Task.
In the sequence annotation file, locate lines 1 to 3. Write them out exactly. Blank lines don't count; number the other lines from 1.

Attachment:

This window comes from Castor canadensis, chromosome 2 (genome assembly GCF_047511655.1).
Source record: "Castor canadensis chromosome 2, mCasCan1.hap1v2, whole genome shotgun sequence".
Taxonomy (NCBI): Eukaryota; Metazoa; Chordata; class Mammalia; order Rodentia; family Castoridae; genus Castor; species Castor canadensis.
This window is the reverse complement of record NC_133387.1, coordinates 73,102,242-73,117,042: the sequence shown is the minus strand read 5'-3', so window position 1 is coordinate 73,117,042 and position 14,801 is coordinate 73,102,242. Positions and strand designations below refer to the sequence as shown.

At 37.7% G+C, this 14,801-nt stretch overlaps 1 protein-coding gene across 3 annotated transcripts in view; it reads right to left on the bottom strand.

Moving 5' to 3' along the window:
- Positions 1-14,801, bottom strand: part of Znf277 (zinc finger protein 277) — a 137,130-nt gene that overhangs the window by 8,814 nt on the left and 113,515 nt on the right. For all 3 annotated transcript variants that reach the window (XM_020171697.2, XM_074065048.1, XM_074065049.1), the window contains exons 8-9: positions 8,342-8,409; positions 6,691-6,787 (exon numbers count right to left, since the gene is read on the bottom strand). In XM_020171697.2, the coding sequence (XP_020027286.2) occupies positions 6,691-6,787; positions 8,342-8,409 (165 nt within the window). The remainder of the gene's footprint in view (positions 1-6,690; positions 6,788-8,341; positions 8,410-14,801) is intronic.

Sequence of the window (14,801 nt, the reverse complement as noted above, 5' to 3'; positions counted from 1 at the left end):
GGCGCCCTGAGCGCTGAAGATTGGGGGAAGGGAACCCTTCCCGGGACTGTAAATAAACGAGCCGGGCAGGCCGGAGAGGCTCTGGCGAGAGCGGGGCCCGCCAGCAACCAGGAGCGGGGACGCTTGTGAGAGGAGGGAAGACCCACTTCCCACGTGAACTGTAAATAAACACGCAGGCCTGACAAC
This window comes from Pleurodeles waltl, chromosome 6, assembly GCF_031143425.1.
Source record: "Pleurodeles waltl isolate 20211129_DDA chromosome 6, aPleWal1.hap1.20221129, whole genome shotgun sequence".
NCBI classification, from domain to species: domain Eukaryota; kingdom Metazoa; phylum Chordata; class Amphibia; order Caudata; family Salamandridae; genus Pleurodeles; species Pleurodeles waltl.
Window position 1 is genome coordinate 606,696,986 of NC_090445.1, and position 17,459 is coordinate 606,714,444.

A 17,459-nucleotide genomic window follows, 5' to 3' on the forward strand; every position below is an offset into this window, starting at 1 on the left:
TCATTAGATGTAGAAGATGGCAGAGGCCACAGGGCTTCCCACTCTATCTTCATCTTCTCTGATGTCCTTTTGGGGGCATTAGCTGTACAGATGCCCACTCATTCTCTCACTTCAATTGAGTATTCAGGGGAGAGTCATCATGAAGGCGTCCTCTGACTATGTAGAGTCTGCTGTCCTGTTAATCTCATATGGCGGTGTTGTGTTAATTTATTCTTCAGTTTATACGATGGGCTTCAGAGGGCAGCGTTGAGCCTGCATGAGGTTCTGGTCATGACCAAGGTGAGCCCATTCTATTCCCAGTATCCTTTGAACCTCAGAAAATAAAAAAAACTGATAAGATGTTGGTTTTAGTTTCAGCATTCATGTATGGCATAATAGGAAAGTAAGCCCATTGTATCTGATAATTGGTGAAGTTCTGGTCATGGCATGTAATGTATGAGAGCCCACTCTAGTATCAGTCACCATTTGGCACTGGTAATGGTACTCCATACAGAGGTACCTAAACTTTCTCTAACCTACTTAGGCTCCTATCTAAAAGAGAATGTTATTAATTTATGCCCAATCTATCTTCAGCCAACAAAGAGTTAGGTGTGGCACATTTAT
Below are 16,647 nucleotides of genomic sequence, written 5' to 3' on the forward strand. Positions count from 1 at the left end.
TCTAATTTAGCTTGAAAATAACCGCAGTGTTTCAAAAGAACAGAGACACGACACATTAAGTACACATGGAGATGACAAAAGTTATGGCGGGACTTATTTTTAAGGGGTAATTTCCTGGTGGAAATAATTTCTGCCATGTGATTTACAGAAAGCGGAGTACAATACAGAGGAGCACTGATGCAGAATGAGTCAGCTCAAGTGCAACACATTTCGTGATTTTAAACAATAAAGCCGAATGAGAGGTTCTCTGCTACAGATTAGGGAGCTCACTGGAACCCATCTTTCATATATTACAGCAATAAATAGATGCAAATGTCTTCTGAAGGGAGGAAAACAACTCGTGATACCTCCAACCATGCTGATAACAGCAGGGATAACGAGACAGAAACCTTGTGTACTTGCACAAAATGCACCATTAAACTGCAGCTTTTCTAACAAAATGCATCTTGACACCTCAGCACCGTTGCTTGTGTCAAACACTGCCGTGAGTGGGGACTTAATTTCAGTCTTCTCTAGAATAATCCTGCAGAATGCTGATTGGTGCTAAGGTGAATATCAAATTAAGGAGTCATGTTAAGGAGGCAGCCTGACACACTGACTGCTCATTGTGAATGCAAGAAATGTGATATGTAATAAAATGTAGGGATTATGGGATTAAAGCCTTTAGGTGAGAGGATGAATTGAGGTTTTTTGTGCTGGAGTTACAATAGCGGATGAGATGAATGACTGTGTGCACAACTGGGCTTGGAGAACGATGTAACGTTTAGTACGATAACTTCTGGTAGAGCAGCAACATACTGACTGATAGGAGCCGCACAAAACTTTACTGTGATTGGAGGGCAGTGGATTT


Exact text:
This window comes from Castor canadensis, chromosome 2 (genome assembly GCF_047511655.1).
Source record: "Castor canadensis chromosome 2, mCasCan1.hap1v2, whole genome shotgun sequence".
Taxonomy (NCBI): Eukaryota; Metazoa; Chordata; class Mammalia; order Rodentia; family Castoridae; genus Castor; species Castor canadensis.